Rain and Resilience

6.45am at the table in the front room ( I have been awake since 5.30am)

You don’t go to church or a psychotherapist – you go for a walk and feel better.


I woke up completely dressed, the cotton fishnet tights making for a sweaty nights sleep. I am totally exhausted from care work and tidying work and battling against depression work.

I drew and sorted and walked my way out of black. I walked the path in the woods near to Ted Hughes home. You could see that there had been a deluge of rain, the ground was sodden and covered in piles of leaves and stones that had been washed downhill by temporary rivers.

lichen wiltering

There are still a few leaves clinging in the trees catching the sunshine. I very almost stood on a frog that crossed my path. I didn’t kiss it. I didn’t become a princess and it kept jumping overtime I pressed focus on my camera.

I saw a black rabbit, and a pheasant jumped up with a screech. Earlier this morning I heard the owl calling behind the house.

Its not always possible to do all the things that keep me sane. Walking, breathing, drawing, holding Naoise hand. Its not always possible to be sane in this violent world. Do we hide behind a rock or do we engage with life ? Do we live in fantasy or face reality? Do we hide or do we seek? (lullaby, rocking child to sleep, breastfeeding)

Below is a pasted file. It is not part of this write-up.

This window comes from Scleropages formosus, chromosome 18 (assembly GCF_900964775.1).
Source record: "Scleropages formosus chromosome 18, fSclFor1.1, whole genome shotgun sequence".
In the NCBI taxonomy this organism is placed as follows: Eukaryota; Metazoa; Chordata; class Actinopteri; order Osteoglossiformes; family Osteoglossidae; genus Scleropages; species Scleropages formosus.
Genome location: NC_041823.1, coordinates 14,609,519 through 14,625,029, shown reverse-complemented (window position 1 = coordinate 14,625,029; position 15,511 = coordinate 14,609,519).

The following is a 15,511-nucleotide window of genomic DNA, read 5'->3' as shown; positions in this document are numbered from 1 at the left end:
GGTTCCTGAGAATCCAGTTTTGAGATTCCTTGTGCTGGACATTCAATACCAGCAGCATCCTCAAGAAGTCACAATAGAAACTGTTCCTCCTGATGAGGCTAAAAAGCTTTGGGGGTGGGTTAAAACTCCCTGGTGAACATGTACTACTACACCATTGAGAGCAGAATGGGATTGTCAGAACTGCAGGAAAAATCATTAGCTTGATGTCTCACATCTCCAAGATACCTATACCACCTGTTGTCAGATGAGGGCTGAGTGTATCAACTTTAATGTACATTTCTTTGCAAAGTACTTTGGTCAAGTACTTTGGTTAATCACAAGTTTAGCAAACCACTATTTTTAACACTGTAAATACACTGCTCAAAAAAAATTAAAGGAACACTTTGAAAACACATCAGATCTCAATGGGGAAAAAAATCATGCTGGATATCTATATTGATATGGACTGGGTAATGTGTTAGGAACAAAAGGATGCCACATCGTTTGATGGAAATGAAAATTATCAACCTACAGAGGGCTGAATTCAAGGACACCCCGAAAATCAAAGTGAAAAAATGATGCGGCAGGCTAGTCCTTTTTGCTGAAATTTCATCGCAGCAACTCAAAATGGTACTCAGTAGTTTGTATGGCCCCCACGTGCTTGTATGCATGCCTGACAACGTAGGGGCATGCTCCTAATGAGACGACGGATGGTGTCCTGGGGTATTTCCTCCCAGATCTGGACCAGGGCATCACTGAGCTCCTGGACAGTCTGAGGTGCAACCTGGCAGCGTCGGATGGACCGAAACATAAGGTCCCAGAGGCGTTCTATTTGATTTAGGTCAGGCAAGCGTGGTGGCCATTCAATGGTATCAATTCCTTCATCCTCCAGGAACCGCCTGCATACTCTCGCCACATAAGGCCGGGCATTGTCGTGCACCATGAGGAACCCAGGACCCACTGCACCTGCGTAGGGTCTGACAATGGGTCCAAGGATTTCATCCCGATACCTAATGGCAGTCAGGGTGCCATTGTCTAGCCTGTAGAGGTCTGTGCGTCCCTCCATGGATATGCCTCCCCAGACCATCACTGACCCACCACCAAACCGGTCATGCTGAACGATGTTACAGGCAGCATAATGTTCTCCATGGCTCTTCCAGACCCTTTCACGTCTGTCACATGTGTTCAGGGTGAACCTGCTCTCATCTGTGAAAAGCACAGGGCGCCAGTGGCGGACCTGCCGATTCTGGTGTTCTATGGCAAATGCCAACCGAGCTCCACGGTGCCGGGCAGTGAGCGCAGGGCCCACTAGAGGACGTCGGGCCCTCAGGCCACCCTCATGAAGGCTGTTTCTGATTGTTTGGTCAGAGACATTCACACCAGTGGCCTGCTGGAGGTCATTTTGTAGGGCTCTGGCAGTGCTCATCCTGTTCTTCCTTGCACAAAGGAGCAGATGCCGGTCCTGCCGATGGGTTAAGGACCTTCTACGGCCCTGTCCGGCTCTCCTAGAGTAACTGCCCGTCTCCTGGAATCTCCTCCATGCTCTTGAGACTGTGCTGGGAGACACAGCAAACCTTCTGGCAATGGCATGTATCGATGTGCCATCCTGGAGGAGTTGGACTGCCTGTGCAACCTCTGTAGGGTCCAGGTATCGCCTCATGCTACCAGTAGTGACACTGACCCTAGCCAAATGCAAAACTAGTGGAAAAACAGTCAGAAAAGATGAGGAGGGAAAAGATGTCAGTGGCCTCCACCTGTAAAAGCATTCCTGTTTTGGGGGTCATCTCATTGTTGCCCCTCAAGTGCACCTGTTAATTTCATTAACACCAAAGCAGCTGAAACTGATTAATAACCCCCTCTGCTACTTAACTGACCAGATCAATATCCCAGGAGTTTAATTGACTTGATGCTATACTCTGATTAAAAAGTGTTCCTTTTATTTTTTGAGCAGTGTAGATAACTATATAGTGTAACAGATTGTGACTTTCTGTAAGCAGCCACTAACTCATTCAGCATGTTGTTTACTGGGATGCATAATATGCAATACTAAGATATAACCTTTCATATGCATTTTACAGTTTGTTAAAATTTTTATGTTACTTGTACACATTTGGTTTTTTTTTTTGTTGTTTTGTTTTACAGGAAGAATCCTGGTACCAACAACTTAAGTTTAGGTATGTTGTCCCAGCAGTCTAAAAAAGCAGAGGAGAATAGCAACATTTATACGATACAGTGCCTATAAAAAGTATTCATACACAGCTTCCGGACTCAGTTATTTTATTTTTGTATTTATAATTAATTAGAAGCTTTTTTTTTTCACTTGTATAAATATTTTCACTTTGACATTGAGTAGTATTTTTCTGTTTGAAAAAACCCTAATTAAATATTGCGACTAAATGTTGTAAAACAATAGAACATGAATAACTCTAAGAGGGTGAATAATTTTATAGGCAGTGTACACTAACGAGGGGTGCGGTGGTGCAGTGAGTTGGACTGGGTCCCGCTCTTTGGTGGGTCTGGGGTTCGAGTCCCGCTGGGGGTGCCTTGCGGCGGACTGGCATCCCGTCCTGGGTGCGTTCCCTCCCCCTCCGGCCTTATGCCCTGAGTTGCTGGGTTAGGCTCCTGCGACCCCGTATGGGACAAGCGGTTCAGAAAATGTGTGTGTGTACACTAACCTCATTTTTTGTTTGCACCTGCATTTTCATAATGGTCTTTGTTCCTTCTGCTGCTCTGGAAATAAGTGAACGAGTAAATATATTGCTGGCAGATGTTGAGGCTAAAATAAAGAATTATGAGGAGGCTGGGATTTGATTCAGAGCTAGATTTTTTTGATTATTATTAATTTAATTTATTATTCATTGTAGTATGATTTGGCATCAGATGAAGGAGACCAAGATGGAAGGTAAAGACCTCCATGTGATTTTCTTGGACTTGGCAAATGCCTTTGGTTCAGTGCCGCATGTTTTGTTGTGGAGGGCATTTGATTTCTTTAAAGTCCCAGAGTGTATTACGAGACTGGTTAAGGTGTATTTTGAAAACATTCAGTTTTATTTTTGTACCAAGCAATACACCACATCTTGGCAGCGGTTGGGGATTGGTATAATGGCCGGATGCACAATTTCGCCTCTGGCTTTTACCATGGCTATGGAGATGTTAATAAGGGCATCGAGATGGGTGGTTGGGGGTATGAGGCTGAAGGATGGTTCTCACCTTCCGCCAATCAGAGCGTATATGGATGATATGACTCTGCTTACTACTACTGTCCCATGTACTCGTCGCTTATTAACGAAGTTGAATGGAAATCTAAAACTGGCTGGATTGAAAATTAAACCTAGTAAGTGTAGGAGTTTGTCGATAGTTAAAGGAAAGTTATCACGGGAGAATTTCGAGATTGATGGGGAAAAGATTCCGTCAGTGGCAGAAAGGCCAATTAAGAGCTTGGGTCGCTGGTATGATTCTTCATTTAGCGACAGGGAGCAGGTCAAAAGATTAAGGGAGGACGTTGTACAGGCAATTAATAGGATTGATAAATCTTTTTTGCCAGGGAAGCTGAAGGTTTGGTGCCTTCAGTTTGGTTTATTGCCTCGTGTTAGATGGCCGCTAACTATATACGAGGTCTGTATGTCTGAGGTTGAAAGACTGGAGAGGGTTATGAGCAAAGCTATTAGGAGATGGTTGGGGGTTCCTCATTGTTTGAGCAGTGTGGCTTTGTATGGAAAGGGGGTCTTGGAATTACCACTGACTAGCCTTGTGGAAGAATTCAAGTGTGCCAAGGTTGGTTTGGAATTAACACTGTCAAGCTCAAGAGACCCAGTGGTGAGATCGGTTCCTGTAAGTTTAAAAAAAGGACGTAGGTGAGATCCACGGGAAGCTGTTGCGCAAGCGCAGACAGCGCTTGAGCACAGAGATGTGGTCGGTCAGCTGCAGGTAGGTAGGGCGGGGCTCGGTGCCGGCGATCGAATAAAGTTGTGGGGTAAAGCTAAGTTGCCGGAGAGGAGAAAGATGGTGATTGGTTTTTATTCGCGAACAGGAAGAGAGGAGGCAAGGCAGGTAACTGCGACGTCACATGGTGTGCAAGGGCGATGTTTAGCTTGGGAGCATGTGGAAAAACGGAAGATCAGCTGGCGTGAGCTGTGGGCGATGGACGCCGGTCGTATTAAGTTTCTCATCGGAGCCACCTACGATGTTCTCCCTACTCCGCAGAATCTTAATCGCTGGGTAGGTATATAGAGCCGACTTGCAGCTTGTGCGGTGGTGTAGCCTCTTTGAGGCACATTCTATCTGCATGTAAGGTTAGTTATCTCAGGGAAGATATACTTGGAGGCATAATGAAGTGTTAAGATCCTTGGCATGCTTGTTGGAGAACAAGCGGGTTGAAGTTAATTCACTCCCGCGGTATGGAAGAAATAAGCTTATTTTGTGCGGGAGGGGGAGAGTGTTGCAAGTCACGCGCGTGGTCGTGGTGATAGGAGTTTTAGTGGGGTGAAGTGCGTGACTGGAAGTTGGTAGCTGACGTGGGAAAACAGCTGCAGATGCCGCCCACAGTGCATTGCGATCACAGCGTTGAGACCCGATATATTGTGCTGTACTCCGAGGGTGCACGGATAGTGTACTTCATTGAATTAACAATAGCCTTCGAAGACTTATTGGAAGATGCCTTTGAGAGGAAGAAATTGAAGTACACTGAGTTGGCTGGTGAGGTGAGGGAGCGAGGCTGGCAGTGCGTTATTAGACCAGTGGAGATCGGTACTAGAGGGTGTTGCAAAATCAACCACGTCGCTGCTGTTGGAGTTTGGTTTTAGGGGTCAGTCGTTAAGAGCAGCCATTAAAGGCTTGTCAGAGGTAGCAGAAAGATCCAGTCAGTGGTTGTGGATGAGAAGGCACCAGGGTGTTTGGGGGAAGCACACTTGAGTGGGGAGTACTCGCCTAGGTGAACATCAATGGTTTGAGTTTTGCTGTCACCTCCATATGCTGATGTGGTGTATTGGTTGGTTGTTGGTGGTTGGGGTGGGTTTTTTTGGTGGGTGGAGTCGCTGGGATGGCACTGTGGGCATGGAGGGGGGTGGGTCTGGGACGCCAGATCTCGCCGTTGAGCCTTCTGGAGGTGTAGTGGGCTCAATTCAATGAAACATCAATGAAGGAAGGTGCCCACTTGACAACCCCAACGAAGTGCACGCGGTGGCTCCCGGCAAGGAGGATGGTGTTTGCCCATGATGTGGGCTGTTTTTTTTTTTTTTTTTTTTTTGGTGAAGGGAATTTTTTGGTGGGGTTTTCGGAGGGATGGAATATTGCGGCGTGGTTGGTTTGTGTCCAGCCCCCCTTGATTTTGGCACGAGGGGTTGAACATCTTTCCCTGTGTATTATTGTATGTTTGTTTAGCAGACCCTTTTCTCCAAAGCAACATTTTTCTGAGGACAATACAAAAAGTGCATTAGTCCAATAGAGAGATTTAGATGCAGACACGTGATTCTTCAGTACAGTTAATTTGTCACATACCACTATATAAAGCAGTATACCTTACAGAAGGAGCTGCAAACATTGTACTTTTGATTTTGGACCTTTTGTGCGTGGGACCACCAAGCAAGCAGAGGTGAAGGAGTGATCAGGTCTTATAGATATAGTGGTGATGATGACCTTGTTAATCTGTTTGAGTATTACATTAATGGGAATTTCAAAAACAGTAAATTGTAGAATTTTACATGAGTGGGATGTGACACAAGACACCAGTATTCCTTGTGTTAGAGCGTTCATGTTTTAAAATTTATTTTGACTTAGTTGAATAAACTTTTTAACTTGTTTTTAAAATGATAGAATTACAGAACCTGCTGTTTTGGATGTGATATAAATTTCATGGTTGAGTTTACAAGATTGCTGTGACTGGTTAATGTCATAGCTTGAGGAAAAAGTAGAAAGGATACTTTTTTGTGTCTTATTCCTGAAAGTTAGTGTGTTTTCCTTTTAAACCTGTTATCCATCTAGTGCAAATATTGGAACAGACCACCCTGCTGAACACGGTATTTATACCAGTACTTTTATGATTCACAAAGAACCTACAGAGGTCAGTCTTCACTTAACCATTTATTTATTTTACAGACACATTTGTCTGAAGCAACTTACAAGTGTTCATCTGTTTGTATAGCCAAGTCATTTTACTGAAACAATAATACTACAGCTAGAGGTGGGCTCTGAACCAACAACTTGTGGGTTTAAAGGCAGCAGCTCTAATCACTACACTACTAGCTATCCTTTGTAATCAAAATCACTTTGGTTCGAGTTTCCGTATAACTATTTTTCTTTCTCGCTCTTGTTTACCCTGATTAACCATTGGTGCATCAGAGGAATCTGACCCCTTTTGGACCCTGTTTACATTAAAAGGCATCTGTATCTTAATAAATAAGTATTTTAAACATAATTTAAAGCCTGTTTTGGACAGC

I read Judith Butlers article about mourning becoming law in the wake of the terrorist attacks in Paris, the  the restriction of liberty, the upsurge of  fascism, misunderstandings. She states that these are;

Horrific, sad, and foreboding times, but hopefully we can still think and speak and act in the midst of it.

Slowly we can make sense of things. Slow is good. Slowness and healing take time.

I have been up since the crack of dawn, yet I still can’t articulate my thoughts. I wanted to write something about rain, crying, mourning, and resilience, but for now I have to wake the house and dress children and ensure that they have all they need to go to school. Small actions of love and care make the world turn around.

Walking to fetch water. Walking to give birth. Walking to calm a baby in a pram. Walking to stay sane. Walking to find inspiration. Walking to buy food from the shops. Walking to drop my son off at school.



Special delivery: proud new mothers in the world’s poorest country, Tom Seymour, Monday 16th November, The Guardian

“Mourning becomes the law”—Judith Butler from Paris, Sarah Shin, Monday 16th November, Verso Books

 Bjork on Iceland: ‘We don’t go to church, we go for a walk‘, Laura Barton, Tuesday 17th November, The Guardian



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